Article on The Star Online By ELIZABETH TAI (Malaysia)
It’s finally here: a chance for Malaysian fanpires to sink their teeth into True Blood.
FORTUNATELY for British actor Stephen Moyer, vampires are enjoying peak popularity these days. There are vampire detectives (Moonlight), angst-ridden teenage bloodsuckers (Twilight) and then there’s Bill Compton, hit dramaTrue Blood’s brooding, fanged Southern gentleman.
“I love playing him,” says Moyer in an interview transcript provided by MAX (formerly Cinemax), HBO’s sister channel. “Bill is this tortured soul who is, in fact, trying to be a decent man and trying to hold on to morality of humans when, in fact, he’s immortal.” (Interestingly, Bill Compton is not Moyer’s first vampire role; he also played a bloodsucker in a 1998 British series, Ultraviolet.)
In True Blood’s world, vampires have “come out of the coffin” to be responsible members of society. This is tough on human folk; they are keenly aware that they are vampire food (although vampires now have synthetic alternatives) and are suspicious and fearful of their new neighbours. Vampires, on the other hand, have fallen from being predators at the top of the food chain to being a disdained minority; not all bloodsuckers enjoy this power shift.
Yet, Bill, a 173-year-old vampire, decides to build a life for himself in a small Southern town called Bon Temps. He ruffles more than a few feathers in the vampire-free town – especially when he sets his eyes on one of the residents, Sookie Stackhouse.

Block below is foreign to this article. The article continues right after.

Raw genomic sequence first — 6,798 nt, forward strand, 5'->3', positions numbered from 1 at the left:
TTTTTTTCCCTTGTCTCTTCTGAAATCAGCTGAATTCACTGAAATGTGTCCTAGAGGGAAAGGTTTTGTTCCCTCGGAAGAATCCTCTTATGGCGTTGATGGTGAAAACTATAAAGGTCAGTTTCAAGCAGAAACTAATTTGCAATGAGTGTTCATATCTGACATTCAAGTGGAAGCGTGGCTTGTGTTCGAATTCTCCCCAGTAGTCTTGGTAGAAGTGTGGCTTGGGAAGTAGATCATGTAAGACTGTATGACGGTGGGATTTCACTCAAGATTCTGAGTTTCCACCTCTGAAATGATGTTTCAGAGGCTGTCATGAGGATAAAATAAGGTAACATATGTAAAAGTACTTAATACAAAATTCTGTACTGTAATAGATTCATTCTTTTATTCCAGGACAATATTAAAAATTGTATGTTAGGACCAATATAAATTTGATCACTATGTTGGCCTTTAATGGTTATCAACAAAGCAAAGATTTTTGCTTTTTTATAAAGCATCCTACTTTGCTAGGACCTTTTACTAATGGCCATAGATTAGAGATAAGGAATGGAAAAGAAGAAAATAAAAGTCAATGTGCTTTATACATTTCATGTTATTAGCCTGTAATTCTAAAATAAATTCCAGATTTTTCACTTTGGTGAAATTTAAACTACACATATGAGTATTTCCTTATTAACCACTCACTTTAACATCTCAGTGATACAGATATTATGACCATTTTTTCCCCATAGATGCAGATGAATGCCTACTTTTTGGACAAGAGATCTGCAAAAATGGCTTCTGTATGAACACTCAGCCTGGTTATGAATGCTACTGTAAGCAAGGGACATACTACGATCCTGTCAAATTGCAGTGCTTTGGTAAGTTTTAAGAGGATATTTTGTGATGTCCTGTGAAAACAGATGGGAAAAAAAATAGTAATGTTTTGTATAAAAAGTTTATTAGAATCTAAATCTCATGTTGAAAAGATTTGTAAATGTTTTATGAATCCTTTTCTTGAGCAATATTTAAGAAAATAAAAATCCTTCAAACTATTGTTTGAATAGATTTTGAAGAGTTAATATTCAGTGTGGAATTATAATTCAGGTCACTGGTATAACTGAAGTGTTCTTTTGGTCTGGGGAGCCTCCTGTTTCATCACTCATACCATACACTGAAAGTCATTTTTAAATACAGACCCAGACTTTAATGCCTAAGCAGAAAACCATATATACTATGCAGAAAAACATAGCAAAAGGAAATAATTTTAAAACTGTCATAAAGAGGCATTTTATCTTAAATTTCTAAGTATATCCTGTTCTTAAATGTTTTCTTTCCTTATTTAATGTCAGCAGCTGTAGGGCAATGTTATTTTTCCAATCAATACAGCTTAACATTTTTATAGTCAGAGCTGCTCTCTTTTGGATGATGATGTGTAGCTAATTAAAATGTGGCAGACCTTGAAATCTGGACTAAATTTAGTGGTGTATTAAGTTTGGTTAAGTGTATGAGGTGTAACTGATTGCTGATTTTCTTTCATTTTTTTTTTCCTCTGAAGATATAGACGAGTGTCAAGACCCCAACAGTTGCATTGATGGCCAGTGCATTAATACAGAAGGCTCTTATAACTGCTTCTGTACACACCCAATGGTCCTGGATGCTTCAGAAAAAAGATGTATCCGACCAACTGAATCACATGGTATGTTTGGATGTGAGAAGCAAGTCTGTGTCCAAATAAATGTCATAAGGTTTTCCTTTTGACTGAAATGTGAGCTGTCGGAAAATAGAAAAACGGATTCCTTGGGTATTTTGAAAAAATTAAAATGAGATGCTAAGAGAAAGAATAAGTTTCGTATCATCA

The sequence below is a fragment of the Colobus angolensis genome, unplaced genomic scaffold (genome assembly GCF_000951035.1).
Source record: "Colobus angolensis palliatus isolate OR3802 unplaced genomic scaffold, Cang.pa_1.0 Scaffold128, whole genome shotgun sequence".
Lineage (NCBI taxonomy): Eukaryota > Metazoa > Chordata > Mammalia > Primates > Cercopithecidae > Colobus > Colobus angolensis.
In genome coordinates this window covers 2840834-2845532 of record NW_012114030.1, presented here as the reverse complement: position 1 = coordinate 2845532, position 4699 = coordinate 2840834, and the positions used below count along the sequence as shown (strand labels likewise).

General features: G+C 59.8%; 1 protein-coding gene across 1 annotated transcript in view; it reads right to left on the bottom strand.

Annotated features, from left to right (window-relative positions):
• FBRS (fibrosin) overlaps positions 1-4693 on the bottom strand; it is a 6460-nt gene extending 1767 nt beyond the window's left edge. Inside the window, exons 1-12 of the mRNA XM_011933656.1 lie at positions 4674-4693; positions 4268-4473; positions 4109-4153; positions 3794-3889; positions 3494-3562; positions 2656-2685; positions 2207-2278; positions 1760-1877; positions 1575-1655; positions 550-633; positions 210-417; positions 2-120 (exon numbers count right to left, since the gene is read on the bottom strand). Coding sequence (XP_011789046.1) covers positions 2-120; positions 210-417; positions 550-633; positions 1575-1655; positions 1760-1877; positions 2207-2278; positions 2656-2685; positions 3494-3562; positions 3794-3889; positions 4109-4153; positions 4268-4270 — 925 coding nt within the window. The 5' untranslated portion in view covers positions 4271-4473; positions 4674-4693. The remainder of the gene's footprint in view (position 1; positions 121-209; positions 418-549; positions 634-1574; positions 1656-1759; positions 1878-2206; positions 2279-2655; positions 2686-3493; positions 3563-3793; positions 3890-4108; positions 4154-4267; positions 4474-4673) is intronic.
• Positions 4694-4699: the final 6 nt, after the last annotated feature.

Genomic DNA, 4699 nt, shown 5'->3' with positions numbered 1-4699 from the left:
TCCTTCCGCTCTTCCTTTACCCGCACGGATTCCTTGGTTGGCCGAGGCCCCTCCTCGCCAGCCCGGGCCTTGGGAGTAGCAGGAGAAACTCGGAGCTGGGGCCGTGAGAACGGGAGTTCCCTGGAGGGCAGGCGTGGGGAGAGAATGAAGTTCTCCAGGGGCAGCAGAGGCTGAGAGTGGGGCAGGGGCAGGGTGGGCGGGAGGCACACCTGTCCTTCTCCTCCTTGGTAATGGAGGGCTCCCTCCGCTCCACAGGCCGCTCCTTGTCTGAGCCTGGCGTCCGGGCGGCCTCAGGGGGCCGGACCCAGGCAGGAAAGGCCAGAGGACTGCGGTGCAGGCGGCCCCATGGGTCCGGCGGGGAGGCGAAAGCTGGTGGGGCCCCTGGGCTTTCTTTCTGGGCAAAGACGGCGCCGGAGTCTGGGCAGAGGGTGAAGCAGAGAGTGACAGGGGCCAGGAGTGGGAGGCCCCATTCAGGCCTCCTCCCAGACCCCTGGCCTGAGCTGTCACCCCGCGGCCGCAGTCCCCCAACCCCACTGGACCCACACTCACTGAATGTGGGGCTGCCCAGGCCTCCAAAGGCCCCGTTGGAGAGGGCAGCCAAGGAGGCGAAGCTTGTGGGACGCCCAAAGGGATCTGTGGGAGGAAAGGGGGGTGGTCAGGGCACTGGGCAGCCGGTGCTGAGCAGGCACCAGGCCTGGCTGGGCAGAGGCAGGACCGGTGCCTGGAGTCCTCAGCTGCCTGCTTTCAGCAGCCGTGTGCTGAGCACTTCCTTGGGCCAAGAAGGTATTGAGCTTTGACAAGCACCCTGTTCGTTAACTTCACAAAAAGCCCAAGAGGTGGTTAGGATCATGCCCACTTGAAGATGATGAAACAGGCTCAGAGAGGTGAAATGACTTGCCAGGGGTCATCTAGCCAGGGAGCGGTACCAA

“It’s a parallel world, like our world, but one where vampires exist,” notes Moyer. “And you have to buy into that straight away and you have to believe it’s real. And when you have someone like Alan creating this world, you do,” Moyer says, referring to the show creator Alan Ball.
Bill is also a metaphor for discrimination, Moyer points out.
“Bill represents minorities and taboos like addiction, sexuality, racism – whatever metaphor you want to bring to the table,” he says.
And Moyer enjoyed the opportunity of playing a character that is considered a pariah: Humans fear him and his fanged peers look down on him because he is “mainstreaming” (trying to fit into human society).
“I was fascinated by that because it makes him the ultimate outsider. It’s a fantastic role,” he enthuses.
And to think that Moyer nearly didn’t become Bill!
By the time Moyer, 37, born and raised in Brentwood, England, started work in the United States, he had already established himself a decent resume.
After studying at The London Academy of Music and Dramatic Art and forming his own theatre group, The Reject Group, Moyer appeared in popular British series like Midsummer Murders, Peak Practice and Cold Feet, and in Hollywood thriller 88 Minutes with Al Pacino.
But it was his role in the 2007 US series The Starter Wife that made viewers and casting agents sit up. As Sam, he was the perfect dreamboat for Debra Messing’s lead character, a spoiled L.A. socialite. Rugged, attractive with a mysterious past to boot, Sam made hearts flutter.
He was on the verge of breaking out in Hollywood. And he thought he would when he was lined up to play a character “who was a bit like the new Jack Bauer (24)”. But plans for the show fell through.
“I came back to London and said to myself, ‘I’m not doing that again.’ It was just so upsetting and frustrating and that had happened to me before. I actually said to my manager, ‘I’m not coming back,’” he says.
But something came out of the role that never happened. His casting tape from the show attracted attention and his manager began getting scripts “right, left and centre”.